The position of a parrot’s cage could cause depression. For example, a parrot will feel uncomfortable if the cage is placed next to a heater or cold draught because its body temperature will be wrong.
If a cage is positioned near a window without curtains and the parrot’s prone to night terrors due to car headlights and noisy people walking by, it’ll feel afraid and sleep poorly.
Placing a cover over the parrot’s cage or moving the cage to a quieter room can be beneficial.
If a parrot doesn’t eat the right balance of foods, even if it eats often, it can become nutrient-deficient and malnourished. It’ll have dull and lifeless feathers, lack energy, and be unhappy.
For example, a deficiency in vitamin A (hypovitaminosis A) is common among captive parrots. It can lead to breathing difficulties, nasal discharge, swollen eyes, fluid balance problems, and low feather quality.
Parrots need a diverse diet featuring pellets, fruits, vegetables, nuts, seeds, and some white meat. Also, avoid over-feeding pet birds so they don’t become overweight.
Not all parrots get along. Some parrots fight, especially if they’ve not been introduced properly. Territorial and jealous parrots are likelier to attack other birds if they’ve bonded with their owners.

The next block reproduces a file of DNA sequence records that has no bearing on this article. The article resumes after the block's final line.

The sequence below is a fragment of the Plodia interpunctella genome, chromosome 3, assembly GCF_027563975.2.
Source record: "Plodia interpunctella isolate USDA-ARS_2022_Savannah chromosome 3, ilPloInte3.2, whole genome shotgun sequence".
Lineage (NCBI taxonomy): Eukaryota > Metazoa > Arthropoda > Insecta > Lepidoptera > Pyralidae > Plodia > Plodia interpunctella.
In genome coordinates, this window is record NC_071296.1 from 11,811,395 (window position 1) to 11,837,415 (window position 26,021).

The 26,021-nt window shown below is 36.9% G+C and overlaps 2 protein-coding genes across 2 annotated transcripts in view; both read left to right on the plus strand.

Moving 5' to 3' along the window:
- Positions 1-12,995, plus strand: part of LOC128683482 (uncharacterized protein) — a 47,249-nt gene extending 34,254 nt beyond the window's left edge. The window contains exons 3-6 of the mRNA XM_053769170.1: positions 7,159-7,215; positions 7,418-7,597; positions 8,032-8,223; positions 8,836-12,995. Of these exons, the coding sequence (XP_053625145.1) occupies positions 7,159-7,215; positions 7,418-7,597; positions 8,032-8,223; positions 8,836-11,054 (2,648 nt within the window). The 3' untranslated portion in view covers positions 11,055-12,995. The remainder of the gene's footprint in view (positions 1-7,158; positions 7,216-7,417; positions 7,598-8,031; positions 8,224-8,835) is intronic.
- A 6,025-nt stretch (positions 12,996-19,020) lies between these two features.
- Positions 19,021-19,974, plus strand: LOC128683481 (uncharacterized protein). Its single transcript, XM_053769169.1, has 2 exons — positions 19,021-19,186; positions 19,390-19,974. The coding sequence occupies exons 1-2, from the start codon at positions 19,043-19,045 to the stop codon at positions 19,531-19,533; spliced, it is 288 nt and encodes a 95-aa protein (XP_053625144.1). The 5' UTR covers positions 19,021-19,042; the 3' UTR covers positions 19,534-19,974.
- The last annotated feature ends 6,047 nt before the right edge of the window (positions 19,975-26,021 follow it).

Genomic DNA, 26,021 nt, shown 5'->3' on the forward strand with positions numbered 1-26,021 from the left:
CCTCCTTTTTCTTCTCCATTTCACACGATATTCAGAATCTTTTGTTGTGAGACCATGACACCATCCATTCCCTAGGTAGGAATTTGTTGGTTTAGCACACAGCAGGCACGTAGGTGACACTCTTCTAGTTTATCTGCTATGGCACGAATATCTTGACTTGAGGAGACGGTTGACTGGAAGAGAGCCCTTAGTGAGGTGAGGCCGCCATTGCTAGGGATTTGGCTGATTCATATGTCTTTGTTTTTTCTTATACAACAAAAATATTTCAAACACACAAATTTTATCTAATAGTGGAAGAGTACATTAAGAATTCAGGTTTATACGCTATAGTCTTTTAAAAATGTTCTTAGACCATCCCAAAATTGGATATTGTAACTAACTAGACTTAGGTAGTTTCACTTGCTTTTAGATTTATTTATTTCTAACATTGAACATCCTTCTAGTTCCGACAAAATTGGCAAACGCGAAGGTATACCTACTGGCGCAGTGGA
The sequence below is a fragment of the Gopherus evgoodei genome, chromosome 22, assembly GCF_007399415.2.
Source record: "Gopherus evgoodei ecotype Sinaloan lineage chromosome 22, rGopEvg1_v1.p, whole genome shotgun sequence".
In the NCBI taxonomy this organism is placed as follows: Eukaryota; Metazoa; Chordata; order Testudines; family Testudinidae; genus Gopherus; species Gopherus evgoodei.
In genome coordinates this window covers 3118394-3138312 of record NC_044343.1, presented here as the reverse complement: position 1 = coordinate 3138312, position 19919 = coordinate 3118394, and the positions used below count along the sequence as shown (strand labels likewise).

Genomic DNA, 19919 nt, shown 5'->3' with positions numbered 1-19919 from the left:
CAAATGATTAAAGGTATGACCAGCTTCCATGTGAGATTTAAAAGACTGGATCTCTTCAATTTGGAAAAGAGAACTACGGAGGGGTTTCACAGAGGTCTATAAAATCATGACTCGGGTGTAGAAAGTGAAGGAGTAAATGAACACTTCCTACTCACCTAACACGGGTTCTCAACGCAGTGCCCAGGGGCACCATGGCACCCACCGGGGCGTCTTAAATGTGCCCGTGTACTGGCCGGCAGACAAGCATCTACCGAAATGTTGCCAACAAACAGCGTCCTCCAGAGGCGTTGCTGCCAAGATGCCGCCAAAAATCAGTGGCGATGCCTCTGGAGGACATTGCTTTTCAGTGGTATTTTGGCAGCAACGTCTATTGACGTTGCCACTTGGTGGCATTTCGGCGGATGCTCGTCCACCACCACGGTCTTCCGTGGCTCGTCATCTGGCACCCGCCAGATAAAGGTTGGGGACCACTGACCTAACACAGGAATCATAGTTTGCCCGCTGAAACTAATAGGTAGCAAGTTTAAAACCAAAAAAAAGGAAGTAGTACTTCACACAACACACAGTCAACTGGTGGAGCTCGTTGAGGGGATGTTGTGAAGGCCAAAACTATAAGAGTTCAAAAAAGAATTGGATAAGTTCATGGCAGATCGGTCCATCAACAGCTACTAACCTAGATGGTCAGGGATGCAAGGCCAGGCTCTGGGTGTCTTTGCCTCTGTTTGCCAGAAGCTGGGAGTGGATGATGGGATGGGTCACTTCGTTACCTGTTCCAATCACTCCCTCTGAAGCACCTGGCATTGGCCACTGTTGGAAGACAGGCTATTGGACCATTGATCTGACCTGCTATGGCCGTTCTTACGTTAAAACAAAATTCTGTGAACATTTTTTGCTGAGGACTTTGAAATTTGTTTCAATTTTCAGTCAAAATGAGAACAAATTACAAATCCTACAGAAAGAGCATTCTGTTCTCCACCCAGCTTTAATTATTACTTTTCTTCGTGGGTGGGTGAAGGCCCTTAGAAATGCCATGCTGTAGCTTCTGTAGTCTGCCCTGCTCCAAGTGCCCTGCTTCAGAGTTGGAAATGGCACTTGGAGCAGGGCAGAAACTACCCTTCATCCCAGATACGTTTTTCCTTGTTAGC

Parrots are very social birds. They live in large flocks, providing protection, resources, and companionship for each other. Lone parrots are more vulnerable, so they prefer to stay together.
While daily life is entirely different for captive parrots, they still get lonely and depressed if they don’t receive enough social interaction from their owners or other birds.
The most common signs of loneliness in parrots include:
- Destructive behaviors.
- More noisy or quiet.
This is why it’s recommended that parrots live in pairs or small groups. If this isn’t possible, provide mental stimulation by playing with the bird outside its cage and offer affection.
Parrots form long-lasting bonds, especially with same-species parrots. For example, a pair of opposite-sex lovebirds are far more likely to get along than a same-sex macaw and an African grey.
Many parrots are monogamous and stay together for the entire breeding season or until one dies. Parrots rarely part company unless their current partner is infertile and unable to have offspring.